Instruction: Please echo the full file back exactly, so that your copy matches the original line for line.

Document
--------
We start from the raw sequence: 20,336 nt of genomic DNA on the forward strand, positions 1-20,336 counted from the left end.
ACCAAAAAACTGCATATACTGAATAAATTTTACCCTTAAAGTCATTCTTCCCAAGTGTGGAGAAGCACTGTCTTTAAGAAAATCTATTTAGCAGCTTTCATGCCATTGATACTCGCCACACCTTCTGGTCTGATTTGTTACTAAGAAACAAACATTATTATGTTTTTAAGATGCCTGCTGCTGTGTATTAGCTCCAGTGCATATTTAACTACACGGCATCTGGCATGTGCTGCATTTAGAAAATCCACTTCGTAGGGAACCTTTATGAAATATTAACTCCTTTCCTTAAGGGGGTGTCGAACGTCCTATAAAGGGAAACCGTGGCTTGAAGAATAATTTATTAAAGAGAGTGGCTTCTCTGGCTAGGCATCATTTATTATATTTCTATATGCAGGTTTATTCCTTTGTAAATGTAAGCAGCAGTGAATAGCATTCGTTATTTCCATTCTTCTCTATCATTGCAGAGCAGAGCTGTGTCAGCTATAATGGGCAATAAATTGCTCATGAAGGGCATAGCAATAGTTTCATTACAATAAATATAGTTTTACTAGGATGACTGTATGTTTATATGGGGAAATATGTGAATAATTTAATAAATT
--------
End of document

We start from the raw sequence: 20,336 nt of genomic DNA on the forward strand, positions 1-20,336 counted from the left end.
ACCAAAAAACTGCATATACTGAATAAATTTTACCCTTAAAGTCATTCTTCCCAAGTGTGGAGAAGCACTGTCTTTAAGAAAATCTATTTAGCAGCTTTCATGCCATTGATACTCGCCACACCTTCTGGTCTGATTTGTTACTAAGAAACAAACATTATTATGTTTTTAAGATGCCTGCTGCTGTGTATTAGCTCCAGTGCATATTTAACTACACGGCATCTGGCATGTGCTGCATTTAGAAAATCCACTTCGTAGGGAACCTTTATGAAATATTAACTCCTTTCCTTAAGGGGGTGTCGAACGTCCTATAAAGGGAAACCGTGGCTTGAAGAATAATTTATTAAAGAGAGTGGCTTCTCTGGCTAGGCATCATTTATTATATTTCTATATGCAGGTTTATTCCTTTGTAAATGTAAGCAGCAGTGAATAGCATTCGTTATTTCCATTCTTCTCTATCATTGCAGAGCAGAGCTGTGTCAGCTATAATGGGCAATAAATTGCTCATGAAGGGCATAGCAATAGTTTCATTACAATAAATATAGTTTTACTAGGATGACTGTATGTTTATATGGGGAAATATGTGAATAATTTAATAAATT